impairment in functioning.
The onset of dissociative fugue is usually related to
traumatic, stressful, or overwhelming life events. In DSM-III- R, this was called psychogenic fugue.
Adapted from DSM- IV, pp. 481-483.
dissociative identity disorder (DID)
One of the dissociative disorders in DSM- IV.
There are four diagnostic criteria:
The presence of two or more distinct identities or
At least two of these identities or personality states
recurrently take control of the person's behavior
Inability to recall important personal information that
is too extensive to be explained by ordinary
The disturbance is not due to the direct physiological
effects of a substance or a general medical condition.
Diagnostic and Statistical Manual of Mental Disorders.
This refers to the co-existence of a mental disorder and
substance abuse disorder. The current term for this is
co-existing disorders, also called co-morbidity. See
refers to sadness and depression
eating disorders A category of mental disorders
described in DSM-IV. Individuals with these
disorders, such as anorexia nervosa and bulimia, show a
marked disturbance in eating behavior. Some individuals
with DID and PTSD also have an eating disorder.
An organized system of behavior and experience in which
the elements (ego states) are bound together by some
common principle. In this theory of dissociation,
developed by Helen H. and John G Watkins, ego states
occur naturally in people and are separated from each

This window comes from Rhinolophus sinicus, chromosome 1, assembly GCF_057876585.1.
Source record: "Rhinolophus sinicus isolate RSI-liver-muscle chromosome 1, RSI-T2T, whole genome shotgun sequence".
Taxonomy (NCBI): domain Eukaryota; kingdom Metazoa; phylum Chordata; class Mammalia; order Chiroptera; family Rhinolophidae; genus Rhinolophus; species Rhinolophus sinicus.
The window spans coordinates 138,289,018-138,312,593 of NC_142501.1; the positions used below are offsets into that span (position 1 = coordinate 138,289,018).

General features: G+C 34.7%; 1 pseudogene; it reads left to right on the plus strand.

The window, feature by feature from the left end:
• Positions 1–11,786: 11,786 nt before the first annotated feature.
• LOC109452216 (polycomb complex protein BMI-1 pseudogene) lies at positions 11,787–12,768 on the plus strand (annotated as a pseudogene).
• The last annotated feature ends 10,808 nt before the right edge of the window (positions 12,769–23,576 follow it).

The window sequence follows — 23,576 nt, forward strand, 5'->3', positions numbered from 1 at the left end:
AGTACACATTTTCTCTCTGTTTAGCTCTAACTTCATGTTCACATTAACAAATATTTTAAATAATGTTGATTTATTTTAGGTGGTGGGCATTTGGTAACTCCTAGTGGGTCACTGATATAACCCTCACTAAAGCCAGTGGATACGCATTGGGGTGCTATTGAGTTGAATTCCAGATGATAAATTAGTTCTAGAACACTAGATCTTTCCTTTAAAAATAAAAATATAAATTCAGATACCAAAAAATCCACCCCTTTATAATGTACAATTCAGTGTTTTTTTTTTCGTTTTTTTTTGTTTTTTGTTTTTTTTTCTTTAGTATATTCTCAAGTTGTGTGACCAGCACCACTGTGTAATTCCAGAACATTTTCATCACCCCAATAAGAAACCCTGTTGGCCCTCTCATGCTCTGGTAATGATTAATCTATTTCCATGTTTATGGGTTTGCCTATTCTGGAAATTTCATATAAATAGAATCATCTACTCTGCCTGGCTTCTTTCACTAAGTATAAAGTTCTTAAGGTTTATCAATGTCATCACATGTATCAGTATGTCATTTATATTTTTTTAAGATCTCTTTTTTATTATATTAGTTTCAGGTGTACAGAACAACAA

other by boundaries that are more or less permeable. A
problem arises only when the boundaries between ego
states become non-permeable or maladaptive. The goal of
treatment in ego state therapy is not the
integration of ego states, but the harmonious
cooperation between ego states. Watkins & Watkins, "Ego-
State Therapy in the Treatment of Dissociative
Disorders," in Kluft & Fine, Clinical Perspectives on
Multiple Personality Disorder, pp. 277-299.
Eye Movement Desensitization and Reprocessing.
empathy The ability to imagine and share
what another is experiencing. The ability to put one's self into
the psychological frame of reference or point of view of
another, to feel what another feels.
In the internal
system of a person with a dissociative disorder,
authority over the body and its behavior by a particular
personality state, usually the
experiential therapies Therapeutic techniques
that utilize symbolism, metaphors and analogies to help
clients understand and change their behaviors,